Republicans insist they won’t touch Social Security, but keep talking about changing Social Security

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Under his condition of the union this year, President Joe Biden created what appeared to be a moment of unity. Republicans and Democrats alike cheered when he said, “So people we seem to agree, Social Security and Medicare are off the books now, right?” But now, weeks after that moment, two prominent Republicans support raising the retirement age.

During appearances on Sunday newscasts, GOP Sen. John Kennedy proposed raising the retirement age, and Rep. Nancy Mace said raising the retirement age “has to be on the table” along with Medicare and Medicaid reform.

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“For people who are in their 20s, their life expectancy is likely to be 85 to 90. Does it really make sense to let someone who is in their 20s today retire at 62?” Kennedy said on Fox News. Kennedy added that the current life expectancy is 77 and argued that it will continue to rise, but life expectancy in the United States has fallen since it peaked at 78.9 years in 2014. In the last year alone, it fell average life expectancy from 77 to 76.1 according to data from the CDC. The life expectancy of black Americans is also significantly lower than that of white Americans. Black men, for example, have a life expectancy of 68 years. Currently, 62-year-olds are eligible for partial retirement benefits, but the full retirement age moves to 67 due to legislation passed in 1983.

Appearing on CNN’s State of the Union, Rep. Nancy Mace said raising the retirement age is “something that needs to be on the table, we need to look at it.” Mace then speculated that she “won’t have retirement funds” because she “assumes Social Security will be insolvent.” The Social Security Trust Fund is expected to be solvent until 2035, and even after that it will still be able to pay about 77 percent of benefits.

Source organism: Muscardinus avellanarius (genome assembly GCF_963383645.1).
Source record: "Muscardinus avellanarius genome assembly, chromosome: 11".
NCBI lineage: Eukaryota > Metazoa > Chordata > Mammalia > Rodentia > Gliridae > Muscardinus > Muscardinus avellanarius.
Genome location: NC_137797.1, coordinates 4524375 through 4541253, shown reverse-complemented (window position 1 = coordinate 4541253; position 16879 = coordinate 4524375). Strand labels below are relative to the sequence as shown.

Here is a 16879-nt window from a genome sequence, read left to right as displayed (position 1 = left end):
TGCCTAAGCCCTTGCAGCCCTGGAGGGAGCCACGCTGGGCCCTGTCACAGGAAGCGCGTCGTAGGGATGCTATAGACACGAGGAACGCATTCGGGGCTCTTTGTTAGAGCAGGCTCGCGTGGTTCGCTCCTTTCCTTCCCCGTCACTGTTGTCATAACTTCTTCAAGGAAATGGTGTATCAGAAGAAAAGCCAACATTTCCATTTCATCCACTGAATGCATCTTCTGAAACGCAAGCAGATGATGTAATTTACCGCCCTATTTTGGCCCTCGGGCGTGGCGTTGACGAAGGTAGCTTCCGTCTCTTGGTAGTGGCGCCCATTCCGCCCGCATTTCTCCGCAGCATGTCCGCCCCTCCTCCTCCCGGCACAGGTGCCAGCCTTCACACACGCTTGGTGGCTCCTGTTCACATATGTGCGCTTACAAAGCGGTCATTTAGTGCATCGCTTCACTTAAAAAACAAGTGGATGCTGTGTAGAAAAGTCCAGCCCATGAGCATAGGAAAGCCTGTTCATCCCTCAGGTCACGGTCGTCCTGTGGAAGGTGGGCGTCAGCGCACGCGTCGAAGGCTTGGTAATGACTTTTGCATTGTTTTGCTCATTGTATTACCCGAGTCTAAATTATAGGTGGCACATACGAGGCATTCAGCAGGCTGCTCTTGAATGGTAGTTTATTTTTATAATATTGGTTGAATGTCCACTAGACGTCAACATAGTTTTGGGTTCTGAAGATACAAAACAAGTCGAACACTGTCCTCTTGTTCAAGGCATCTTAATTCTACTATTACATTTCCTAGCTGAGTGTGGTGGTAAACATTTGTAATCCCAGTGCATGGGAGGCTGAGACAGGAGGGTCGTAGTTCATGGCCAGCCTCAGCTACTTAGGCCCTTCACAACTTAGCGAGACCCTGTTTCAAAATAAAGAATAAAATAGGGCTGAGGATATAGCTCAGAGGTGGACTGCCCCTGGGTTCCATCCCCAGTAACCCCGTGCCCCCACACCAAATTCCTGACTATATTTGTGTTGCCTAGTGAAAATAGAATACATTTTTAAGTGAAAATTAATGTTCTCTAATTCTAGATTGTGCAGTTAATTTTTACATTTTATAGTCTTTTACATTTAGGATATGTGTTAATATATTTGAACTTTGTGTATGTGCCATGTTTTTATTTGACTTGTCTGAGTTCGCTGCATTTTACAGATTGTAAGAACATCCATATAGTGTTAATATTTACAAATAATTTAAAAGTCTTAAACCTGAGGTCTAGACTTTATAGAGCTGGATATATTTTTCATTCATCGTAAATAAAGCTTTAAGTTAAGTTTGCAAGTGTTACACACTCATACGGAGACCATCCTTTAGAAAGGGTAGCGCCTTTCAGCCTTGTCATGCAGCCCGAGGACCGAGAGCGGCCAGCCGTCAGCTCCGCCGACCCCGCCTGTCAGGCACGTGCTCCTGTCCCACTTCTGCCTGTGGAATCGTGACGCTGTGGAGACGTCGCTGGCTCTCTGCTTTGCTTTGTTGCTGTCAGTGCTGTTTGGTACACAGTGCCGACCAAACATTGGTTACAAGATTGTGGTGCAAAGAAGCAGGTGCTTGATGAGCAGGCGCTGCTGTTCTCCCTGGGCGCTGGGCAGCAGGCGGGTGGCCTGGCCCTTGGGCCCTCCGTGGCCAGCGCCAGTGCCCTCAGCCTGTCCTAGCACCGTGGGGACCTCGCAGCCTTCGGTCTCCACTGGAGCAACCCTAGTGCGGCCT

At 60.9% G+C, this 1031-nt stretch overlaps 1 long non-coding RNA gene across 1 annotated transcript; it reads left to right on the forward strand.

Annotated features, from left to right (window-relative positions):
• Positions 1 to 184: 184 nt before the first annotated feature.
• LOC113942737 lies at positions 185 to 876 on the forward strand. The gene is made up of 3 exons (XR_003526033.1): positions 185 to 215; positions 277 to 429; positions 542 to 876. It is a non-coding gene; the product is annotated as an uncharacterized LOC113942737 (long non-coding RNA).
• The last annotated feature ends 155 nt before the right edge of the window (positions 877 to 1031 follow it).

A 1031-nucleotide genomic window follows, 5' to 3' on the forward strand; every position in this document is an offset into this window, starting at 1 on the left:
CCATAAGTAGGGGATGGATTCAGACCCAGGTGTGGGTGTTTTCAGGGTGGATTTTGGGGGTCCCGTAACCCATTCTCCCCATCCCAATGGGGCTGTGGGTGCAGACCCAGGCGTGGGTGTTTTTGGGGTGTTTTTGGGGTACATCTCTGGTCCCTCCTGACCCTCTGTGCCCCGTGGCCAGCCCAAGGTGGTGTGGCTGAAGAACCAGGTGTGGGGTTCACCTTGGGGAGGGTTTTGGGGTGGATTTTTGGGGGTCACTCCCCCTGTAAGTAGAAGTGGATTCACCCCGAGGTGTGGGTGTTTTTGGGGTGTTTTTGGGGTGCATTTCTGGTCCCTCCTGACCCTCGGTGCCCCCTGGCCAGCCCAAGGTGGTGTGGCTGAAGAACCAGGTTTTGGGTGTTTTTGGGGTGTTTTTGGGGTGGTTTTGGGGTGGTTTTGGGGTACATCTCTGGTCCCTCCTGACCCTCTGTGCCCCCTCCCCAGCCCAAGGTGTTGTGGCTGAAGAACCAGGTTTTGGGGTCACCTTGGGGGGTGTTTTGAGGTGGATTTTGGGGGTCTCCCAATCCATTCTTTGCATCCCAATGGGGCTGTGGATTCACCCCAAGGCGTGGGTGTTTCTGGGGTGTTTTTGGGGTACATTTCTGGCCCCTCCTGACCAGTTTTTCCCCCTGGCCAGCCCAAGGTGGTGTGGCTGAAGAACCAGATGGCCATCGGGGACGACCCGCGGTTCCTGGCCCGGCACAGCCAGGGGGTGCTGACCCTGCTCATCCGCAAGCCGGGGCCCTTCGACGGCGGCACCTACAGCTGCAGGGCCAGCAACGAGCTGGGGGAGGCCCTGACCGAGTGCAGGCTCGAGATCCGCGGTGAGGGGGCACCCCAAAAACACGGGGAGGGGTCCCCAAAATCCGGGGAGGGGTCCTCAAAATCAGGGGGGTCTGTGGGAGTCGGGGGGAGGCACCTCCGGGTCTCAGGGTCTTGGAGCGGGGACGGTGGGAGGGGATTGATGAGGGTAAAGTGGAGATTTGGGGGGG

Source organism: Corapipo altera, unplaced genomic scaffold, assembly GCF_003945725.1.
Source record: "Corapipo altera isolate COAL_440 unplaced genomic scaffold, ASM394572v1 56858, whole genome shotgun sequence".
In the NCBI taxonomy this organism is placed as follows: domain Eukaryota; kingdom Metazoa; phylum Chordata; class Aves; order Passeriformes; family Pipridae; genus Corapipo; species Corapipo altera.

“We’ve got to look at Social Security. We’ve got to look at spending in this country — mandatory and discretionary — if we’re going to take it upon ourselves to fix Medicare, Medicaid, Social Security, you name it,” Mace said. “We have to take it seriously.”

Mace went on to say that she does not support raising the retirement age for current retirees or those close to retirement, but rather for younger generations. Republicans love to act as if raising the retirement age or reducing benefits is the only solution for Social Security, but the fact is that Congress could change the cap on earnings subject to the Social Security tax — currently $160,200 — to increase its funding.

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